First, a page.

Asahi Thirsty for More Overseas Deals After SABMiller Buysby and
Brewer targets 33 percent of revenue outside Japan: president
Company plans to raise funds through corporate bonds, loans
Asahi Group Holdings Ltd. wants to grow its overseas business to about a third of sales with more acquisitions after agreeing to buy about $11 billion of SABMiller Plc’s brands as Japan’s largest brewer seeks to offset a falling beer market at home.
“The domestic market is turning out stable cash flow but we want overseas markets to be our growth engine,” Asahi President Akiyoshi Koji, 65, said in an interview Tuesday at the brewer’s Tokyo headquarters.
The company will also decide on options for its minority stake in China’s Tsingtao Brewery Co. this year, according to Koji. “Ownership without control doesn’t make much sense," he said, referring to the company’s 20 percent stake in Tsingtao.
Japanese makers of consumer goods like beer and cigarettes are scrambling to expand overseas as the domestic population shrinks and becomes more elderly. Asahi, the country’s biggest brewery, is also contending with intensifying competition in its home market, from rival Kirin Holdings Co. and upstart craft beer makers.
Asahi is considering overseas acquisitions as it plans to increase revenue outside of Japan to 33 percent, up from the 24 percent after its latest purchases are completed, Koji said. The company has targets it’s considering, but it may not have the cash to do another large deal before 2020, he added.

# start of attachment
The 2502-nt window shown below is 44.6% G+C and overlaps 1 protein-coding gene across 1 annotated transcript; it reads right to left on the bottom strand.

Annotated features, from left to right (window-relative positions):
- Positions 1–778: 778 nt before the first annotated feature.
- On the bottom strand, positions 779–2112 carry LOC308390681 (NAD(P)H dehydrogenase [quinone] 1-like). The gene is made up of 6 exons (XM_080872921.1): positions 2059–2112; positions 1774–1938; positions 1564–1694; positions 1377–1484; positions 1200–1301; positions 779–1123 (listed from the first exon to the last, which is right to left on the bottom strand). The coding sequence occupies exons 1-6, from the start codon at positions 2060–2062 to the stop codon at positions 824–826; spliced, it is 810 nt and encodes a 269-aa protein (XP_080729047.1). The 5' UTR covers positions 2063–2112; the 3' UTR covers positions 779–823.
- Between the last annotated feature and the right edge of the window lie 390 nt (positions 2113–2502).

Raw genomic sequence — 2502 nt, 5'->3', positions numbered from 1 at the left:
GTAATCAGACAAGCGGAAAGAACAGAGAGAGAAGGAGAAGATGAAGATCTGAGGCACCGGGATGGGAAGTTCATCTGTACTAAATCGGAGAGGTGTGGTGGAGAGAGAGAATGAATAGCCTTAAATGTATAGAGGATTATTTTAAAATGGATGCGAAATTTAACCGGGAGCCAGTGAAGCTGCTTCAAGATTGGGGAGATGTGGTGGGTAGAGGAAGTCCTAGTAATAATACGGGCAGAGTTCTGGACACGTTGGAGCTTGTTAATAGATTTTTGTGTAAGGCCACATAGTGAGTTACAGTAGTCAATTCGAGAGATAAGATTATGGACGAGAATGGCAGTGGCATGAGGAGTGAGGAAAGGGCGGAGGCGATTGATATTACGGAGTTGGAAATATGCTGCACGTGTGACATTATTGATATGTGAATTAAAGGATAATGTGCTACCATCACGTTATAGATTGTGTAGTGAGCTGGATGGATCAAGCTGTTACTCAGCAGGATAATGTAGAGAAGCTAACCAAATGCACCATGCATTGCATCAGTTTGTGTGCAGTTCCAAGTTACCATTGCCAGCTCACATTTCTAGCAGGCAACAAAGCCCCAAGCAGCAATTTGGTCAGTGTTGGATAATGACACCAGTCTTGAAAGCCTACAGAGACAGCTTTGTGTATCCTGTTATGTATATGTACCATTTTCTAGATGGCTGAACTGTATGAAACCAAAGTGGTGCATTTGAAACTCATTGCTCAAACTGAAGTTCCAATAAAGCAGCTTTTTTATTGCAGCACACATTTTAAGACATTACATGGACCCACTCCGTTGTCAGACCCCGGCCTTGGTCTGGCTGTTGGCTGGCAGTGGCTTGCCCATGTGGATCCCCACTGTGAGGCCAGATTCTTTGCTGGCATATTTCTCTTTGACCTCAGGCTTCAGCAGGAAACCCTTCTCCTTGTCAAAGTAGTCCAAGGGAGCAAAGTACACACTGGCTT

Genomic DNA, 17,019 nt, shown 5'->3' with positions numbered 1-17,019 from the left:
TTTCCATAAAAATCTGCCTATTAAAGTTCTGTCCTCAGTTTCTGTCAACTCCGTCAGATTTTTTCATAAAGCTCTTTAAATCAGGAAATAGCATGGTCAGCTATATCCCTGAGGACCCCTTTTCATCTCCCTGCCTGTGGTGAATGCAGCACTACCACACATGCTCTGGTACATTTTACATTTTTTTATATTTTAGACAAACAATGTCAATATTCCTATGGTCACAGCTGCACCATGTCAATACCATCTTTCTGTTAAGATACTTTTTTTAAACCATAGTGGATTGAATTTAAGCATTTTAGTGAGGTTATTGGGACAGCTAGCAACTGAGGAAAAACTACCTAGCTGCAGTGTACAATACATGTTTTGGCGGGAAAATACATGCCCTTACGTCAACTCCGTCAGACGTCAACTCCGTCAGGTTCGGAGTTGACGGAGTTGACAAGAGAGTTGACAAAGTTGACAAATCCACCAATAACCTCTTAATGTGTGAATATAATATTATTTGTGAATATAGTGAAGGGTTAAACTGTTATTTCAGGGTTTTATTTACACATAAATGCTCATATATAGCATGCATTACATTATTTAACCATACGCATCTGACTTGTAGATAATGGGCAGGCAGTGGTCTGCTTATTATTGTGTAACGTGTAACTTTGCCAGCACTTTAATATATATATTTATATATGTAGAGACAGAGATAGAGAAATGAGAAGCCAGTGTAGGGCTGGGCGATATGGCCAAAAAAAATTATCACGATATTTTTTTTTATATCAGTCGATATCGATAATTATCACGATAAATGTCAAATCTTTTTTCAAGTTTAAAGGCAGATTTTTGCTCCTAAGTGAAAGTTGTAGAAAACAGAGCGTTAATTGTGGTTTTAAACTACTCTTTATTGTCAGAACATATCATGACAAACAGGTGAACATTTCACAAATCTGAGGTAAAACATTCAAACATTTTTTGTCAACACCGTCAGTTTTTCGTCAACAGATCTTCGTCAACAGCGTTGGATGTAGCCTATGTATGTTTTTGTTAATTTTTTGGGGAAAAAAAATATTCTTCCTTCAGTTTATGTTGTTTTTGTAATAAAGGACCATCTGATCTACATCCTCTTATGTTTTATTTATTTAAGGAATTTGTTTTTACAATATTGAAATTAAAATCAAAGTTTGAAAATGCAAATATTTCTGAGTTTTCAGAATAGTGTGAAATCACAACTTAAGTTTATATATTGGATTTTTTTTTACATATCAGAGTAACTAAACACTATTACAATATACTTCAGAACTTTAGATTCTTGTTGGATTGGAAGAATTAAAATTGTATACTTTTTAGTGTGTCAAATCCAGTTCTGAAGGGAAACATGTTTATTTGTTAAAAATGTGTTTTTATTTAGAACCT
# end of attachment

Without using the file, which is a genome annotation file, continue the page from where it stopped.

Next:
Any further deals would come as it digests almost $11 billion in deals last year of two groups of SABMiller’s European brands, which included the popular Czech beer Pilsner Urquell. SABMiller was taken over by Anheuser-Busch InBev NV.
Those deals will advance Asahi as Europe’s third biggest brewer once the latest agreement closes in the first half of 2017. The brewer’s shares gained as much as 1.2 percent Wednesday in Tokyo. The stock fell 2.9 percent in 2016, compared with the 1.9 percent drop in Japan’s benchmark Topix index.
The brewer, whose Super Dry brand is Japan’s best-selling beer, will raise funds for the European deals through corporate bonds or bank loans, Koji said. The company does not plan to issue new shares, he said.
Financing for last year’s deals could push Asahi’s debt to equity ratio above historical levels, according to ratings agency R&I, which last month put Asahi on a watch-list for a possible downgrade. Analysts had said the brewer might have overpaid for its new businesses.
Asahi’s expansion plans extend outside of Europe. The Tokyo-based brewer is one of several companies that have registered to buy a stake in Vietnam’s biggest beer maker, Saigon Beer Alcohol Beverage Corp., according to Sabeco’s chief executive officer. Koji declined to comment on Sabeco.
The Japanese beer market has shrunk twelve years running. Shipments of beer and near-beer substitutes from the country’s five big brewers fell 2.4 percent in 2016. Asahi accounted for 39 percent of the market, while closest competitor Kirin Holdings Co. had 32 percent, according to the companies.
“It makes sense to expand outside of Japan, demographics make that the priority here,” said Bloomberg Intelligence analyst Duncan Fox. While Asahi may want to retain a stake in Tsingtao due to future growth in China, it could opt to sell one high growth asset for another as “there are other Asian assets potentially available, not least in Vietnam,” he said.